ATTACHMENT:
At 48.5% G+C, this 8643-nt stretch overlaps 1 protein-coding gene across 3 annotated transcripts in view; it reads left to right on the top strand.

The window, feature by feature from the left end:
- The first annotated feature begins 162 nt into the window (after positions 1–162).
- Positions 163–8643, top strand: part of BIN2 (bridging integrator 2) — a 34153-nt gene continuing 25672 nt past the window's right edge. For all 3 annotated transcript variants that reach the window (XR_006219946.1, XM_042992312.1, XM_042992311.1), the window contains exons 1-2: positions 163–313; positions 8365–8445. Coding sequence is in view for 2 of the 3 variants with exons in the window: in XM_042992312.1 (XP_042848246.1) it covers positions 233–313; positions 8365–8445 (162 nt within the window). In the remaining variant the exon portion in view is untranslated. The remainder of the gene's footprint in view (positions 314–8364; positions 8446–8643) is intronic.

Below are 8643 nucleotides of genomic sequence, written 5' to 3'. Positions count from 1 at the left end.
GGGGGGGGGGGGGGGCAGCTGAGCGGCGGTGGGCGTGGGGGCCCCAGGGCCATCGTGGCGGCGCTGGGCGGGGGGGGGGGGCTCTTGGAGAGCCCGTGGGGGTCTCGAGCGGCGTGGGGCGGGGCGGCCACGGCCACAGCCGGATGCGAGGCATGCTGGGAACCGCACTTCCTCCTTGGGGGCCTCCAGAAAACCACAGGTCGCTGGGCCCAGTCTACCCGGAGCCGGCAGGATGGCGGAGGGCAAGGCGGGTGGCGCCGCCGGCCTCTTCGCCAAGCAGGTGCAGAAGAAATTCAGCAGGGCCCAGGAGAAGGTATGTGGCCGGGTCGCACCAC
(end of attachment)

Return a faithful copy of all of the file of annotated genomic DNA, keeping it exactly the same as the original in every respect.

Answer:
At 48.5% G+C, this 8643-nt stretch overlaps 1 protein-coding gene across 3 annotated transcripts in view; it reads left to right on the top strand.

The window, feature by feature from the left end:
- The first annotated feature begins 162 nt into the window (after positions 1–162).
- Positions 163–8643, top strand: part of BIN2 (bridging integrator 2) — a 34153-nt gene continuing 25672 nt past the window's right edge. For all 3 annotated transcript variants that reach the window (XR_006219946.1, XM_042992312.1, XM_042992311.1), the window contains exons 1-2: positions 163–313; positions 8365–8445. Coding sequence is in view for 2 of the 3 variants with exons in the window: in XM_042992312.1 (XP_042848246.1) it covers positions 233–313; positions 8365–8445 (162 nt within the window). In the remaining variant the exon portion in view is untranslated. The remainder of the gene's footprint in view (positions 314–8364; positions 8446–8643) is intronic.

Below are 8643 nucleotides of genomic sequence, written 5' to 3'. Positions count from 1 at the left end.
GGGGGGGGGGGGGGGCAGCTGAGCGGCGGTGGGCGTGGGGGCCCCAGGGCCATCGTGGCGGCGCTGGGCGGGGGGGGGGGGCTCTTGGAGAGCCCGTGGGGGTCTCGAGCGGCGTGGGGCGGGGCGGCCACGGCCACAGCCGGATGCGAGGCATGCTGGGAACCGCACTTCCTCCTTGGGGGCCTCCAGAAAACCACAGGTCGCTGGGCCCAGTCTACCCGGAGCCGGCAGGATGGCGGAGGGCAAGGCGGGTGGCGCCGCCGGCCTCTTCGCCAAGCAGGTGCAGAAGAAATTCAGCAGGGCCCAGGAGAAGGTATGTGGCCGGGTCGCACCAC